Long before Cameroon or Ethiopia cut off their citizens from the internet, a small south Asian country was pioneering the practice. Back in 2004, then-President Maumoon Abdul Gayoom shut down internet access in the wake of protests against his government. The incident was a mere blip in the news, occurring just a few years after the country gained access to begin with.
Since then, the island country, which has fewer than 400,000 residents, has had a contentious relationship with the online world. In 2012, a popular blogger was stabbed in the throat and forced to leave the country; the response from government officials was tepid at best. Despite its sophisticated communications infrastructure and a high rate of internet penetration, the political environment in the Maldives has led many users to self-censor. Others have left the country, seeking greater freedom.
Four such activists living overseas found themselves under threat last week, after Maldivian police issued warrants for their arrest, through public statements and via their Twitter account. Warrants were issued for the arrests of the bloggers and online writers Muzaffar ‘Muju’ Naeem, Hani Amir, Dr. Azra Naseem, and Aishath Velezinee via separate press releases and in public tweets. According to Global Voices, the arrest warrants “appear intended to silence voices that are critical of the government or deemed ‘irreligious.’”
I spoke to Muju Naeem, one of the threatened activists, via email. Naeem writes about politics, science and technology on his blog, but says the warrant for his arrest came after he spoke on a podcast about his secularism. He explained to me why he chooses to raise his voice despite the threats:
By all accounts I am definitely not the first Maldivian ex-Muslim in the country. And I am certainly not the first ex-Muslim to declare their disbelief publicly. But I maybe the first ex-Muslim who has chosen to be openly engaged in the Maldivian public discourse about civil and minority rights. I have chosen to do so knowing fully well the implications of my doing so. I hope to embolden others who are also in a similar situation to do the same. That's why I am speaking out. And when the police threaten to prosecute me, it is an attempt to silence the rights of minorities in the country in the name of religious harmony. There isn't going to be any harmony and social cohesion as long as minorities are oppressed.
Asked about the threats faced by Maldivian activists, Naeem wrote:
Writers in the Maldives always have self-censored themselves if they are based in the country. This is not to say that older generation of writers didn't express themselves freely. Former President Nasheed comes to mind as such a rebellious writer of the older generation. But since the initial democracy movement toppled the dictatorship of Gayoom,1 the topics of discussions had evolved over the years moving on to much more complicated issues such as universal human rights, minority rights including LGBT rights, anti-radicalization, even criticism of Islam and the mullah class. Very few brave people like Hilath, Rilwan, and Yameen, dared to break away from the culture self-censorship to write about these important social issues while remaining in the country. And they all ended up paying hefty prices for the risks they took. Myself, Dr. Azra Naseem, Hani Amir - all three of us were issued summons recently, and threats of prosecution by the police - and others had chosen a safer distance to do our writing unlike those that I previously mentioned for reasons of safety. Maybe we didn't have as much courage as the others. But the threats have always been there and real. Now the problem has been compounded further by belligerent government impunity and the rise of violent religious extremists. The Maldives is a very dangerous place indeed for those who want to express themselves freely.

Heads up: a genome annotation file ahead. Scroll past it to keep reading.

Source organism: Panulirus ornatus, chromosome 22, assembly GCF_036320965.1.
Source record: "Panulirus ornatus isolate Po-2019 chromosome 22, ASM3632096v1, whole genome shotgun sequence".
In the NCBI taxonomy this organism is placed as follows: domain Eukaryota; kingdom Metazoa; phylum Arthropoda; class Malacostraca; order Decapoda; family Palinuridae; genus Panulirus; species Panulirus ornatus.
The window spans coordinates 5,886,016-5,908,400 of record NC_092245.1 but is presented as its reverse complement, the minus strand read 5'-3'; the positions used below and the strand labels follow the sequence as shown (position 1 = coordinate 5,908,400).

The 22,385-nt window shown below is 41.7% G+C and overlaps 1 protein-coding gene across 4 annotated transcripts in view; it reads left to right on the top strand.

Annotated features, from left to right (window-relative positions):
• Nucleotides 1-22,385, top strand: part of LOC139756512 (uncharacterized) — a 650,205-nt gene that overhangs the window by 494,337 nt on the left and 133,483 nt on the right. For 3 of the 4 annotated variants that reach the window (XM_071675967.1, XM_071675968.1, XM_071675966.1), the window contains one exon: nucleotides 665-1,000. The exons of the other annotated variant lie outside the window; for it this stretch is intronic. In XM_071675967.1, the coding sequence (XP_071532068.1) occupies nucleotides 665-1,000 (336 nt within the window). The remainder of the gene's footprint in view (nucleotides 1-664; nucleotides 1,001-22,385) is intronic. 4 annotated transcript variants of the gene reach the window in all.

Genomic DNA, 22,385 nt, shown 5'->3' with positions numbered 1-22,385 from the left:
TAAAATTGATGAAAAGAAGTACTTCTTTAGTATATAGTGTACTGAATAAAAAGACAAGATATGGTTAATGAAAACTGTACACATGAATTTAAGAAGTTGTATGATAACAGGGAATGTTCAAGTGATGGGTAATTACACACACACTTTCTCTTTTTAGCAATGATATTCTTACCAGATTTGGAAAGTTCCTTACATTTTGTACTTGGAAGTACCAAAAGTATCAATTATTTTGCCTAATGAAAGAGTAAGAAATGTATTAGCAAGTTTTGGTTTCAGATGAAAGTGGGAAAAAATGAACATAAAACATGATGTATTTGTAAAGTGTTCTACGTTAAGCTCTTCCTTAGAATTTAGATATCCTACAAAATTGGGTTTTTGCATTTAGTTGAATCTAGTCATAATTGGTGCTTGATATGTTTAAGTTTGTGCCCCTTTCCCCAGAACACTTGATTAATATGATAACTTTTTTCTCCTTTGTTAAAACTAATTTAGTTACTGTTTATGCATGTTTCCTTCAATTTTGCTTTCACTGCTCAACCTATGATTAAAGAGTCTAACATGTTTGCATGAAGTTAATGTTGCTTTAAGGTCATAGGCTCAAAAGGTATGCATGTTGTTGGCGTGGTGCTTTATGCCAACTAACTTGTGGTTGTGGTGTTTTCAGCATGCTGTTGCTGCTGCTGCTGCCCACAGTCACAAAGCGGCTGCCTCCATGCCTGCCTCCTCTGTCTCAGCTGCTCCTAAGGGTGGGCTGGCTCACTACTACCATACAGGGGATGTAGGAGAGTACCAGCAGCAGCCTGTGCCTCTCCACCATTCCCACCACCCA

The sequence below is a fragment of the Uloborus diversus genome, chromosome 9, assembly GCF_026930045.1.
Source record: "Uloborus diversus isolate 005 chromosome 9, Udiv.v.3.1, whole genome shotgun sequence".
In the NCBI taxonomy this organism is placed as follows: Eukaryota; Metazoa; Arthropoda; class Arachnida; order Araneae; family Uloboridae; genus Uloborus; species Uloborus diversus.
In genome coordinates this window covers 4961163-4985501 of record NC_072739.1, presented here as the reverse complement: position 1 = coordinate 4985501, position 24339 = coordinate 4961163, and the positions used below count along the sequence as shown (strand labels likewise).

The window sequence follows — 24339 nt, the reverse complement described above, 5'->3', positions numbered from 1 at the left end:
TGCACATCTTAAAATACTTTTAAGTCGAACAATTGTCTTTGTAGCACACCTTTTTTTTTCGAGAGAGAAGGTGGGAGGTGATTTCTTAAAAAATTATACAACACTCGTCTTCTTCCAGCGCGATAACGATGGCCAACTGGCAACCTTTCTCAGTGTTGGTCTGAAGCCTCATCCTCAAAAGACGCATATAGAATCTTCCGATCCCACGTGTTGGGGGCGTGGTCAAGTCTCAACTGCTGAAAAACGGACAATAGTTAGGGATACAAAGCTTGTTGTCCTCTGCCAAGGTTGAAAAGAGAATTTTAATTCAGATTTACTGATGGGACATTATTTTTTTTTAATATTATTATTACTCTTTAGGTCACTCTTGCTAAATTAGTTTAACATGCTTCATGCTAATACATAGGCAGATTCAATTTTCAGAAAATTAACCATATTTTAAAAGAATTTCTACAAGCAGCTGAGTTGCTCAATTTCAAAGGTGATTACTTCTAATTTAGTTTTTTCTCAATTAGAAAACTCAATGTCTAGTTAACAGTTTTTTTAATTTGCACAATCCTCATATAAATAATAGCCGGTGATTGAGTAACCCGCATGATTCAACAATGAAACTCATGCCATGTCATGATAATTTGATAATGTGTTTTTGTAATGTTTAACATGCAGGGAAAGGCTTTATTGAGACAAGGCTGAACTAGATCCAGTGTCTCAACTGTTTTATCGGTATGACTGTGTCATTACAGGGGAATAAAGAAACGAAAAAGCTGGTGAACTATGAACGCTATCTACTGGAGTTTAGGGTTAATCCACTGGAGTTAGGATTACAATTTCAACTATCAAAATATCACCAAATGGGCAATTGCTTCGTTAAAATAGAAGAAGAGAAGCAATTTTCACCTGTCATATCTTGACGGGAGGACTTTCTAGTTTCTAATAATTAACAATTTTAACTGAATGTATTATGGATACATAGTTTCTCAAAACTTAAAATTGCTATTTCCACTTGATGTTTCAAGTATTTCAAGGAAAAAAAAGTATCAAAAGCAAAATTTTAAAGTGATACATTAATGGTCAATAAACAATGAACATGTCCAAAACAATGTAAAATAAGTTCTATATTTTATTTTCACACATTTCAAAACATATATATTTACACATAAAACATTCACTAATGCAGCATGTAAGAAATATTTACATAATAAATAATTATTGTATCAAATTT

For countries like the Maldives, the Internet offers the possibility of free and uncensored communication: but that freedom can only work if speakers are safe from harm and and the threat of arbitrary unjust legal prosecution. For more information on our support of jailed and threatened voices, see Offline.
- 1. The corrupt government of autocrat Maumoon Abdul Gayoom ended in 2008 with free and fair elections, following a de-legitimization campaign by civic activists.